Natural Healing Herbs and Healing Secrets newsletter 2018
Get a free Natural Herbs and Healing Newsletter by email once a month.
Click the link below and place your email address.
PhysicianFormulas.com has dozens of high quality supplements where you can also find Diet Rx, Eyesight Rx, Joint Power Rx, Mind Power Rx and Passion Rx.
Last year's Natural Healing Secrets newsletter 2017.
Reports from readers:
I have been following Dr. Sahelian’s newsletter and commentaries for a very long time and even submitted a question a few years back. What you provide through you site and newsletter is not only brilliant, it is help for millions of people – you are reaching out and affecting the lives of so many who would be lost without your advice and I deeply appreciate it, as I know countless others do as well. Many people – me included – have not been able to get proper care or answers from our own physicians. I have never had a physician who give any credit or credence to herbs and supplements. While you cannot provide direct medical advice, the thousands of questions you answer are just what we all need.
I enjoy your info and even-handed treatment of medical issues.
I like the website written by Dr. Ray Sahelian. He is one of the few honest people in the supplement industry.
Natural Healing Secrets
Vol. 15, Issue 5 -- May 2018
Screening for prostate cancer is controversial. A blood test called PSA measures elevated levels of a protein in the blood that identifies prostate cancer but can also reflect less serious prostate issues such as a simple enlargement. The latest data indicates PSA blood tests may slightly reduce the chances of dying from the disease though screening can also lead to needless treatment that could have untoward effects. The U.S. Preventive Services Task Force advises men, aged 55 to 70, to discuss with their physician and consider the potential benefits and harms before testing. The ideal candidates for screening are those with a family history of prostate cancer, especially if a father or brother developed the disease before age 70. Elevated PSA levels don’t always signal cancer but they require a prostate gland biopsy to confirm, which carries the risk of infection. If the biopsy shows cancer, treatment, which includes radiation and surgery, sometimes leads to incontinence and impotence. Men aged 70 and up are not advised to be screened since the risks outweigh the benefits. Even if prostate cancer is found, men over 70 are more likely to die from other causes since the growth of prostate cancer is often quite slow, and can take years or decades.
My dad's story -- testing is not always the best option
My dad died a few years ago... He had been getting regular PSA tests and at age 83 it was found that his PSA levels were rising. The doctors did a biopsy and found a tiny cluster of cancer cells in his prostate gland, not enough to require treatment. He was advised to be monitored by regular testing every 3 to 6 months. This went on for a period of several years. Throughout this period he became more and more anxious and agitated, calling me frequently to share his worries about his cancer. My mom also noticed a shift in his mood... it seemed a little bit of his joie de vivre had diminished. And, suddenly, one day, while at home, he collapsed and died -- a result of a heart problem unrelated to the cancer. Our whole family was sad that the quality of his life in his last few remaining years was disrupted due his lingering worries about his potential prostate cancer. If he had never had the PSA test, he would have enjoyed his last few years much, much more.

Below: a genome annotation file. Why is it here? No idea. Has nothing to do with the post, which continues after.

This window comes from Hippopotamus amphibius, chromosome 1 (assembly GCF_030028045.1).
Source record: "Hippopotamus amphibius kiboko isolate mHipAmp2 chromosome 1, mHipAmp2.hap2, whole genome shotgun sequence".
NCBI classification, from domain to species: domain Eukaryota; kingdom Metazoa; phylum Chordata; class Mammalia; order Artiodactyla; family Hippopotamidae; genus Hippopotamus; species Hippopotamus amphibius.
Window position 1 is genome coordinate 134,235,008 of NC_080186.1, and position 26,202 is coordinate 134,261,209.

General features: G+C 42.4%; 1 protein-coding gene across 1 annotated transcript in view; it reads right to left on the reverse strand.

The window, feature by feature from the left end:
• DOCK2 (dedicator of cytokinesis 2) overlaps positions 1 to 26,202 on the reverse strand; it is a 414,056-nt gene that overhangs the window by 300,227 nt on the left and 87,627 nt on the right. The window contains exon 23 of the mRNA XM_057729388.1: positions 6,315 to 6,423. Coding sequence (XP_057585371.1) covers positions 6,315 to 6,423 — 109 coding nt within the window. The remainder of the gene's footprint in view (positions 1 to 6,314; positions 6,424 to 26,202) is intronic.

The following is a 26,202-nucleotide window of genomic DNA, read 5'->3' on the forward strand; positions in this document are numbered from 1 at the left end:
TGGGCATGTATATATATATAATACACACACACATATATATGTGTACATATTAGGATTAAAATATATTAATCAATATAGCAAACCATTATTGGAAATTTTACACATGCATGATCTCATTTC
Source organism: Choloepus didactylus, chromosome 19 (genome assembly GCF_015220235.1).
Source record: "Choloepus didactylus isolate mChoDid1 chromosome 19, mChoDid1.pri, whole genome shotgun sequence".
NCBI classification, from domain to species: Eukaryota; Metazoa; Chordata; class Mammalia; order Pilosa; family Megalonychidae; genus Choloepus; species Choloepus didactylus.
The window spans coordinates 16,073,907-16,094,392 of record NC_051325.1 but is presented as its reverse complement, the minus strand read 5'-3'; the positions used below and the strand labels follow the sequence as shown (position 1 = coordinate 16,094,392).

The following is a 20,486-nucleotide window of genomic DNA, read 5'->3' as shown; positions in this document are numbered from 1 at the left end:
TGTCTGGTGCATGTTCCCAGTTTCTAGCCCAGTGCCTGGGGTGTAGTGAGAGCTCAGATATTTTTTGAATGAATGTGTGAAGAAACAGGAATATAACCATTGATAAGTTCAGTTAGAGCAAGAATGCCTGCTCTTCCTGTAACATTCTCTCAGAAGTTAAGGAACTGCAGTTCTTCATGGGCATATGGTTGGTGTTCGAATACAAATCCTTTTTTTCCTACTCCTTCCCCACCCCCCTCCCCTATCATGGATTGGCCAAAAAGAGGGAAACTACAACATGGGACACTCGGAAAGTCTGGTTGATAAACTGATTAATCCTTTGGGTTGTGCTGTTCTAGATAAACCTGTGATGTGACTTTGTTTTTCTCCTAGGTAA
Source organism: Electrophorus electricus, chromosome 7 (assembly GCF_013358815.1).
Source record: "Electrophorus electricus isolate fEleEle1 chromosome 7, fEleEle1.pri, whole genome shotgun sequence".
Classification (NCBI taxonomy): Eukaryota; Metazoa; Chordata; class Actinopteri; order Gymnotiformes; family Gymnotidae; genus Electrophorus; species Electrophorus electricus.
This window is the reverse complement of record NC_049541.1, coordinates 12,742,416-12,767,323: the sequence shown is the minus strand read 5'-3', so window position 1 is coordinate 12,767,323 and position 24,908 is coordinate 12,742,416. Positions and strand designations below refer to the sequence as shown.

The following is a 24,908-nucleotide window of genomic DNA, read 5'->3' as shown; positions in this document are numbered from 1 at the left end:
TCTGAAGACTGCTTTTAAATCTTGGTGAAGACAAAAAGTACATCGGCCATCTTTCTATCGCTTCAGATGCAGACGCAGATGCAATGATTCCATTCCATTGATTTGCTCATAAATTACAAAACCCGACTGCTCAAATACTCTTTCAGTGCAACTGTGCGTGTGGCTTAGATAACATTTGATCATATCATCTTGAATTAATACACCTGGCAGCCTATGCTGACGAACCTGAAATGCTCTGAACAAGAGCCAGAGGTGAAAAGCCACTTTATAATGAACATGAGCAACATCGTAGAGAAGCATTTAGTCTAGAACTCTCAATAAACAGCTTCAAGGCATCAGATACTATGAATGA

My point is not that no one should get a PSA test, I just wanted to point out that not all testing leads to a better health outcome in all people.
For more information on natural ways to reduce the risk for prostate cancer, see www.raysahelian.com/prostatecancer.html
A plant aphrodisiac for women
Although natural aphrodisiac herbs are promoted mostly for men, they do work in women, too. Many of the hormones and chemicals involved in the human sexual response are similar in both sexes. In a new study published in the journal Gynecological Endocrinology, 40 premenopausal women reporting diminished libido received 750 mg of Tribulus terrestris daily for 4 months and were compared to a group receiving placebo pills. Patients treated with the plant aphrodisiac experienced improvement in desire, sexual arousal, lubrication, orgasm, and satisfaction. Women receiving T. terrestris had increased levels of free and bioavailable testosterone. The researchers state, "T. terrestris might be a safe alternative for the treatment of premenopausal women with hypoactive sexual desire disorder as it was effective in reducing the symptoms, probably due to an increase in the serum levels of free and bioavailable testosterone." For more info, see www.raysahelian.com/tribulus.html
My comments: Although testosterone increase may be one way that this plant works as a sexual enhancer, it has contains many substances that act in multiple ways in enhancing sexuality. Men can improve their sexual pleasure and performance with many prescription medications, but hardly any are available for women. It is reassuring to know that a woman can enhance their desire and satisfaction using natural herbs.
Food based vitamin formulas
Q. Is there any truth that food-based vitamins and minerals are more bioavailable than synthetic or 'natural' supplements? I have been taking some supplements from Grown By Nature. They are food-based antioxidant formulas utilizing low quantities of nutrients. Can you steer me in the right direction?
A. Whole-food supplements have a combination of concentrated, dehydrated whole foods, often with added vitamins and minerals (some of the added vitamins are made synthetically). These products are often more expensive. The choice of using a food-based vitamin complex versus other forms depends on the contents of the formula. For instance, a B vitamin can be produced synthetically and thus is the exact chemical molecule as a "food based" B vitamin. Vitamin C, produced synthetically, is the same as that found in citrus fruits. However, taking the example of vitamin C, if the "food based" formula with vitamin C also includes bioflavonoids (perhaps from rose hips), then this would be preferable to just getting the benefits from synthetic vitamin C alone.